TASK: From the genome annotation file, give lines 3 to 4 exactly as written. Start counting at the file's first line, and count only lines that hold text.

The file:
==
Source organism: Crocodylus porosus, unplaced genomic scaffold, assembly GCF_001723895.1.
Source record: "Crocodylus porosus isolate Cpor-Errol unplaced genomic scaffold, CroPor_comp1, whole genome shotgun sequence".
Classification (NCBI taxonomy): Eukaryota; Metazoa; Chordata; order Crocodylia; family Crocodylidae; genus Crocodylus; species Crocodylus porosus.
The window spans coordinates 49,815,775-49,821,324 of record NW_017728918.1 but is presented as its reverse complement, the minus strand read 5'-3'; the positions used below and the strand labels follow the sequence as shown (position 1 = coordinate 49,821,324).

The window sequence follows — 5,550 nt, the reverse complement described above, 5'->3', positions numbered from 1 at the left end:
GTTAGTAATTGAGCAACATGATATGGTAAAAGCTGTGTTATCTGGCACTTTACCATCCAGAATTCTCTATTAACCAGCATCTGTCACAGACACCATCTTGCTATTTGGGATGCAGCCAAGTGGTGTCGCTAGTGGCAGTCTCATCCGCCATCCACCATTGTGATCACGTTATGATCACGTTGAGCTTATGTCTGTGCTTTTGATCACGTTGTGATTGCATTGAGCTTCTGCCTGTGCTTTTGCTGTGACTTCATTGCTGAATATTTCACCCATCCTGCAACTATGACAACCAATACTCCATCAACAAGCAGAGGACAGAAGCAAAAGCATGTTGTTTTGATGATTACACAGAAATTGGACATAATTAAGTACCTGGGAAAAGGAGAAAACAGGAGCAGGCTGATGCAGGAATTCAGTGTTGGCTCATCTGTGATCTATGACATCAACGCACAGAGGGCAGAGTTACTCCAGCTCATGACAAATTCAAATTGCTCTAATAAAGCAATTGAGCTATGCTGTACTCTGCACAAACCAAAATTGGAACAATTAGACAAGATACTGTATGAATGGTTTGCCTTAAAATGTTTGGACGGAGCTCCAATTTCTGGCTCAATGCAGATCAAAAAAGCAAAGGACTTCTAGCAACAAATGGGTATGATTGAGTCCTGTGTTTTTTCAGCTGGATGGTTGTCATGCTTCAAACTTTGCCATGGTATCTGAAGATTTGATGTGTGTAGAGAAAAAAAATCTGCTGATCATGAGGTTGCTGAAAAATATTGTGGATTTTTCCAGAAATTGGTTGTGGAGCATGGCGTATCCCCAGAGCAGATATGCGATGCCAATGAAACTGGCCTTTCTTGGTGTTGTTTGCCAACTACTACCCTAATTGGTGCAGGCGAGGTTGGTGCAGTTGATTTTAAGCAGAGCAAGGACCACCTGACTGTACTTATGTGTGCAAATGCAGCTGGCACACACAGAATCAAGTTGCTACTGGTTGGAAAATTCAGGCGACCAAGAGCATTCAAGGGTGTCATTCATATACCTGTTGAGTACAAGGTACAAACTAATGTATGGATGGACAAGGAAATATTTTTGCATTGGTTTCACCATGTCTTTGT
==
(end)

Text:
Classification (NCBI taxonomy): Eukaryota; Metazoa; Chordata; order Crocodylia; family Crocodylidae; genus Crocodylus; species Crocodylus porosus.
The window spans coordinates 49,815,775-49,821,324 of record NW_017728918.1 but is presented as its reverse complement, the minus strand read 5'-3'; the positions used below and the strand labels follow the sequence as shown (position 1 = coordinate 49,821,324).